Yesterday, Ebony magazine released it's November issue, The Family Issue(s), featuring a fractured image of "The Cosby Show" cast. The cover has been met with mixed emotions with many readers calling the cover "extreme", "in poor taste" and "sad". Cries to boycott the magazine and threats to cancel subscriptions abound. Others (like me) have praised the cover as "fresh", "exciting" and "necessary", and are waiting with breath that is bated for the issue to hit newsstands and mailboxes. (In the meantime, you can read an excerpt of the cover story, "Cliff-Hanger: Can 'The Cosby Show' Survive? Should It?" penned by Goldie Taylor, HERE.)
Of the controversy, Ebony Editor in Chief Kierna Mayo offered the following comment on her Facebook page:
"Here's what I'll say: this was not an easy decision. But I believe with everything that our collective healing (from this and all traumas) is tied to baring truths, confronting selves, and dismantling crutches. We aim to uplift. However, sometimes before you rise up, you break down. I invite each of you, mixed feelings and all, to truly READ this issue. Listen, @ebonymag has a 70-year-old history and you'd be surprised to know how tame this cover is in many respects--especially when compared with some of what the magazine has addressed in the past. We won't stop being maverick because it makes some uncomfortable. The times are calling. Too much is at stake. Thank you to everyone with an opinion. Informed debate is healthy and we need more of it. We/I have very thick skin, so say what you must. But know this: I love you, Black people. And Ebony does too."
After reading through hundreds of visceral reactions to the new cover yesterday afternoon, I have a few thoughts of my own about what people are saying. In short, a little perspective and logic is needed.
Ahem, see below:
1. Bill Cosby is not your Dad. Neither is Dr. Huxtable.
2. The Huxtables are a fictional family. You are not related to them.
3. A critique of the legacy of a Black TV show is not a personal attack on your family, or even the Black Family at large.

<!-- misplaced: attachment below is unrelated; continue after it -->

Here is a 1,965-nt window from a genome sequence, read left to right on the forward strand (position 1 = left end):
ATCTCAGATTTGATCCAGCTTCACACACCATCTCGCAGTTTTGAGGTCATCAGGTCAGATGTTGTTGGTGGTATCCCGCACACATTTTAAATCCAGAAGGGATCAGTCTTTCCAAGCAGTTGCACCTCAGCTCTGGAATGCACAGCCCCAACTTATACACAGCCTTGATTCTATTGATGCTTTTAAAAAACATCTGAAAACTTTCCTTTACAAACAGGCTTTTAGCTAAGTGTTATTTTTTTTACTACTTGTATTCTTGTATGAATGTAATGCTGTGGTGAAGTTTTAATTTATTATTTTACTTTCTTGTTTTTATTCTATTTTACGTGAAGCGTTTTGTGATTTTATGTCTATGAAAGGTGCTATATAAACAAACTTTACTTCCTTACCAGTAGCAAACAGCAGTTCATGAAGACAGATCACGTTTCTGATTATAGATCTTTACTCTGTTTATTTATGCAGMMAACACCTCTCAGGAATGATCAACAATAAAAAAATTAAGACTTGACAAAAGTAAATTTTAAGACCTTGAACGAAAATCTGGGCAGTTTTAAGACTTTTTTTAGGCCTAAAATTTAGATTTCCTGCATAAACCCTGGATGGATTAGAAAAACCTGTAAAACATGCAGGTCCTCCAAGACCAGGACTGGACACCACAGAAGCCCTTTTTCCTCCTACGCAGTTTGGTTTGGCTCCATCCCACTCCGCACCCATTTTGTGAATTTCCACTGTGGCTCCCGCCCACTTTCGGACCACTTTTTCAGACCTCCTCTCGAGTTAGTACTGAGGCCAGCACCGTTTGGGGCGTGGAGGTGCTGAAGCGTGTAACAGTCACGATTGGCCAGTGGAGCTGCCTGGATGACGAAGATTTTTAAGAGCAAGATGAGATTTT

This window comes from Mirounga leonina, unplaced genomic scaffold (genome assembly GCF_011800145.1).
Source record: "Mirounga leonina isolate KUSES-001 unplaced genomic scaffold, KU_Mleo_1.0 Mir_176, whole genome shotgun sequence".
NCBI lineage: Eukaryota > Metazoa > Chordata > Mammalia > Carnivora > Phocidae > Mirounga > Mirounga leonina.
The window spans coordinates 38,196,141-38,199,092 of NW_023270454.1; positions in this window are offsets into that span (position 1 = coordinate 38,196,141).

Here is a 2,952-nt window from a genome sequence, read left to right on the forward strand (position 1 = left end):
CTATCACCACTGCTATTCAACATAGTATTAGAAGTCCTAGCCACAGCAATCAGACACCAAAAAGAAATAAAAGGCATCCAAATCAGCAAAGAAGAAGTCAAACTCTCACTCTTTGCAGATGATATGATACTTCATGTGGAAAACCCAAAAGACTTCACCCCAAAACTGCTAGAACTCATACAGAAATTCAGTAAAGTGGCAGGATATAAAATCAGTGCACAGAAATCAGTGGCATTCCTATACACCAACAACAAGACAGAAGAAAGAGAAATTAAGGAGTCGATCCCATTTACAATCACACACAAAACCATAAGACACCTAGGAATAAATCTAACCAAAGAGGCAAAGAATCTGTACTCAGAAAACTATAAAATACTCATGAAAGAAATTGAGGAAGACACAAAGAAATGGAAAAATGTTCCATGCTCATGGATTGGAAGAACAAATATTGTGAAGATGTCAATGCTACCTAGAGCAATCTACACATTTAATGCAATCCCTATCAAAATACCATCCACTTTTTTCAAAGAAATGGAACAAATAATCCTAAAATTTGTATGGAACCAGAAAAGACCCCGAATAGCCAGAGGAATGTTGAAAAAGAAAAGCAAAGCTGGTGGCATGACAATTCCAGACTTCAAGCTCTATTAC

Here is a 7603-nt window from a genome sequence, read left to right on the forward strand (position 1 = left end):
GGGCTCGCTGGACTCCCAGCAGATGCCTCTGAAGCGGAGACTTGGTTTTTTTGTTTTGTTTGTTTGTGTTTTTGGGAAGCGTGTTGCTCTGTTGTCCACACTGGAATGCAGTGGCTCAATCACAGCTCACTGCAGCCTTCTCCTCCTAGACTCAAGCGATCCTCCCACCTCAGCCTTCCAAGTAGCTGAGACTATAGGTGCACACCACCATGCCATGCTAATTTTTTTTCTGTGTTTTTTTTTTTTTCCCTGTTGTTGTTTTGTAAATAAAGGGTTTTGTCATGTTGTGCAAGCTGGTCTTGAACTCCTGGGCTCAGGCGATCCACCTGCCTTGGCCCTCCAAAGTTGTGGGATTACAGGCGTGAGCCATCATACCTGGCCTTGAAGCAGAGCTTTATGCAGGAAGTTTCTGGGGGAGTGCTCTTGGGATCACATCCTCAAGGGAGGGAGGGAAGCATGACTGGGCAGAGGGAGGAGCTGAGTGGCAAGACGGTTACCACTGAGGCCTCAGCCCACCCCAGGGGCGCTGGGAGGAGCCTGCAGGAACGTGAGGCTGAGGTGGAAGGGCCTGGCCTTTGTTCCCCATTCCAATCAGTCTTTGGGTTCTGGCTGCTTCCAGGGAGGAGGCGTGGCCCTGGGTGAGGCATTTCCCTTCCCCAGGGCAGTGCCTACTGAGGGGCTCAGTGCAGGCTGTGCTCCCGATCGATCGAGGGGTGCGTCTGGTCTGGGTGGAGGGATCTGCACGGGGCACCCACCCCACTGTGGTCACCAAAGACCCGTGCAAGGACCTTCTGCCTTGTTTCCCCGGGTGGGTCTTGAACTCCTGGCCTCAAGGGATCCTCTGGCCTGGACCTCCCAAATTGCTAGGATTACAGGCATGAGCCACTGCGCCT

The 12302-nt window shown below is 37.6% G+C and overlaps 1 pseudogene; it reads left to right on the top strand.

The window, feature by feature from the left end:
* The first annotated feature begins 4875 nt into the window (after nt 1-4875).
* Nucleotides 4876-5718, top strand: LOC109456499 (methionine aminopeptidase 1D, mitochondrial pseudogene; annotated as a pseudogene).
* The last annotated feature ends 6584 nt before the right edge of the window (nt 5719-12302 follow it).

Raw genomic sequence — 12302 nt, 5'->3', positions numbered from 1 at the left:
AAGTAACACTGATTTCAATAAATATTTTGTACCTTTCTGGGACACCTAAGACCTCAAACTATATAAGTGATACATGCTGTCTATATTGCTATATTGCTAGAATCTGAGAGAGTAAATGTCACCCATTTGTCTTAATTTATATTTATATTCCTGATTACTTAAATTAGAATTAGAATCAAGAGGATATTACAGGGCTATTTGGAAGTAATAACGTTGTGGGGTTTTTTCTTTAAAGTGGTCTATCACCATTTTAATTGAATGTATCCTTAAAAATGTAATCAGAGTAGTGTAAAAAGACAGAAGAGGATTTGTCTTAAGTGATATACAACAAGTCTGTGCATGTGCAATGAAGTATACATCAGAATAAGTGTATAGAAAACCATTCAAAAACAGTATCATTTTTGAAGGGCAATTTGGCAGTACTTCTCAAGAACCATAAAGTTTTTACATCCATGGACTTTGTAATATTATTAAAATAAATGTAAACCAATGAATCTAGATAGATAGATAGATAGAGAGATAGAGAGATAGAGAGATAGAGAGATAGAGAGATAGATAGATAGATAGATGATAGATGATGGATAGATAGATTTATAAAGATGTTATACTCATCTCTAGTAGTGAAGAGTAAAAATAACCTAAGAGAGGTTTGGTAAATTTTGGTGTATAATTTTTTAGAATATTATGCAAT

4. The state of the Black family needs to be critiqued.
5. The Cosby Show is not above reproach.
6. Bill Cosby is not above reproach. He made a great TV show; he's been accused by about 50 women of doing some awful things when the cameras weren't on.
7. Bill Cosby is inseparable from The Cosby Show. The fictional Huxtable family is based on Cosby's real-life family. And a show about the Huxtables is called "The Cosby Show".
8. Ebony is not tarnishing Bill Cosby's legacy or The Cosby Show's legacy. Bill Cosby did that all by himself.
9. If you're mad at Ebony for its current cover, please also be equally mad at Bill Cosby.
10. It's not any Black person or Black publication's job to look respectable to White people. We's free now.
11. Black publications and Black people are not obligated to uplift, defend, be loyal to or protect predators because they are Black. Shame, silence and fear are how Cosby got to this point in the first place.
12 "White people don't do X, so Black people shouldn't either" is a piss poor argument (and some coonin sh--). The idea is that "the guy from 7th Heaven" didn't get dragged, so Cosby shouldn't either. But yes, actually, "the guy", Stephen Collins, did. Google him and see for yourself.
13. "Innocent until proven guilty" applies to a criminal court of law. Public opinion is not the judicial system.
14. If you only believe in the justice system when it comes to defending Bill Cosby, stop. OJ went thru the justice system and was found innocent of murdering his wife and her friend. We still think he did it.
15. "Don't judge" and "who are we to judge?" are excuses not to have an opinion. You have a brain, use it. Also, if you say "don't judge" Cosby, but you have an opinion about the cover (or editors), you're judging.